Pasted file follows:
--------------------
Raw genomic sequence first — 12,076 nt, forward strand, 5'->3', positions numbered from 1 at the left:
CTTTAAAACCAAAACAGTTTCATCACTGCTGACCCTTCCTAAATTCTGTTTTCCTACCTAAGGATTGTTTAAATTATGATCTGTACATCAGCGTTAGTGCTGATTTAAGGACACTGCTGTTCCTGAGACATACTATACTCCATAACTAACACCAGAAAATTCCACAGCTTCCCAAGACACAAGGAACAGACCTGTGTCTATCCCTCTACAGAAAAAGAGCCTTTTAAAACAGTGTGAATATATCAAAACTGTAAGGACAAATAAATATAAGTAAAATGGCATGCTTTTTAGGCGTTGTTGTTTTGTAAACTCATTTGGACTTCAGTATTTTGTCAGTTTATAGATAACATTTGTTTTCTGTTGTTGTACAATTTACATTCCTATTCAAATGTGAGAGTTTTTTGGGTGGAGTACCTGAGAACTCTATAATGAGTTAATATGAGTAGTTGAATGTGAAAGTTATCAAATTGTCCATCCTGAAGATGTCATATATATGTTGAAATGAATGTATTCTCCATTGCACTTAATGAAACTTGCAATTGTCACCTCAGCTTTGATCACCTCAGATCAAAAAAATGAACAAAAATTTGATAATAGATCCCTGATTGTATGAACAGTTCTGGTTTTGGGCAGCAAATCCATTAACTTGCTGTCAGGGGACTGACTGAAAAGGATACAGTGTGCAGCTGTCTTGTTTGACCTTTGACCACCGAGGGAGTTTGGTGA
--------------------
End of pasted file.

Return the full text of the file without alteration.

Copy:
Raw genomic sequence first — 12,076 nt, forward strand, 5'->3', positions numbered from 1 at the left:
CTTTAAAACCAAAACAGTTTCATCACTGCTGACCCTTCCTAAATTCTGTTTTCCTACCTAAGGATTGTTTAAATTATGATCTGTACATCAGCGTTAGTGCTGATTTAAGGACACTGCTGTTCCTGAGACATACTATACTCCATAACTAACACCAGAAAATTCCACAGCTTCCCAAGACACAAGGAACAGACCTGTGTCTATCCCTCTACAGAAAAAGAGCCTTTTAAAACAGTGTGAATATATCAAAACTGTAAGGACAAATAAATATAAGTAAAATGGCATGCTTTTTAGGCGTTGTTGTTTTGTAAACTCATTTGGACTTCAGTATTTTGTCAGTTTATAGATAACATTTGTTTTCTGTTGTTGTACAATTTACATTCCTATTCAAATGTGAGAGTTTTTTGGGTGGAGTACCTGAGAACTCTATAATGAGTTAATATGAGTAGTTGAATGTGAAAGTTATCAAATTGTCCATCCTGAAGATGTCATATATATGTTGAAATGAATGTATTCTCCATTGCACTTAATGAAACTTGCAATTGTCACCTCAGCTTTGATCACCTCAGATCAAAAAAATGAACAAAAATTTGATAATAGATCCCTGATTGTATGAACAGTTCTGGTTTTGGGCAGCAAATCCATTAACTTGCTGTCAGGGGACTGACTGAAAAGGATACAGTGTGCAGCTGTCTTGTTTGACCTTTGACCACCGAGGGAGTTTGGTGA